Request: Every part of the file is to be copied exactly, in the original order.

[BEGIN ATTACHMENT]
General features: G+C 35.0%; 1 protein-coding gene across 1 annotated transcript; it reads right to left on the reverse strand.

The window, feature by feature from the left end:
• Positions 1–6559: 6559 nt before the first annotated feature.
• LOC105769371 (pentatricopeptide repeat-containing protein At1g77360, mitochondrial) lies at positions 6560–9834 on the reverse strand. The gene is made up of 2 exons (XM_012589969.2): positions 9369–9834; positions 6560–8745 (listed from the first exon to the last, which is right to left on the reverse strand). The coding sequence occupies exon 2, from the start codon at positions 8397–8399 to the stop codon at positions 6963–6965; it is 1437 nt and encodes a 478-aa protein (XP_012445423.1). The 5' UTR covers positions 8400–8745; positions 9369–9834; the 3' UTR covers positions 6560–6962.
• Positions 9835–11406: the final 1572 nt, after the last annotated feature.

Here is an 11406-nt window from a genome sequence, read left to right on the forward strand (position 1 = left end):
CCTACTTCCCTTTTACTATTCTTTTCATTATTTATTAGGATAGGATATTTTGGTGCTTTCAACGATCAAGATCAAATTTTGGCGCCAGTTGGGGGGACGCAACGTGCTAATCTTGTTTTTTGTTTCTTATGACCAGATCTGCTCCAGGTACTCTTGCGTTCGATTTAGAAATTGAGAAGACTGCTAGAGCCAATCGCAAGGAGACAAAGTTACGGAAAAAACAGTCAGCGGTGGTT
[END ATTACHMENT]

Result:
General features: G+C 35.0%; 1 protein-coding gene across 1 annotated transcript; it reads right to left on the reverse strand.

The window, feature by feature from the left end:
• Positions 1–6559: 6559 nt before the first annotated feature.
• LOC105769371 (pentatricopeptide repeat-containing protein At1g77360, mitochondrial) lies at positions 6560–9834 on the reverse strand. The gene is made up of 2 exons (XM_012589969.2): positions 9369–9834; positions 6560–8745 (listed from the first exon to the last, which is right to left on the reverse strand). The coding sequence occupies exon 2, from the start codon at positions 8397–8399 to the stop codon at positions 6963–6965; it is 1437 nt and encodes a 478-aa protein (XP_012445423.1). The 5' UTR covers positions 8400–8745; positions 9369–9834; the 3' UTR covers positions 6560–6962.
• Positions 9835–11406: the final 1572 nt, after the last annotated feature.

Here is an 11406-nt window from a genome sequence, read left to right on the forward strand (position 1 = left end):
CCTACTTCCCTTTTACTATTCTTTTCATTATTTATTAGGATAGGATATTTTGGTGCTTTCAACGATCAAGATCAAATTTTGGCGCCAGTTGGGGGGACGCAACGTGCTAATCTTGTTTTTTGTTTCTTATGACCAGATCTGCTCCAGGTACTCTTGCGTTCGATTTAGAAATTGAGAAGACTGCTAGAGCCAATCGCAAGGAGACAAAGTTACGGAAAAAACAGTCAGCGGTGGTT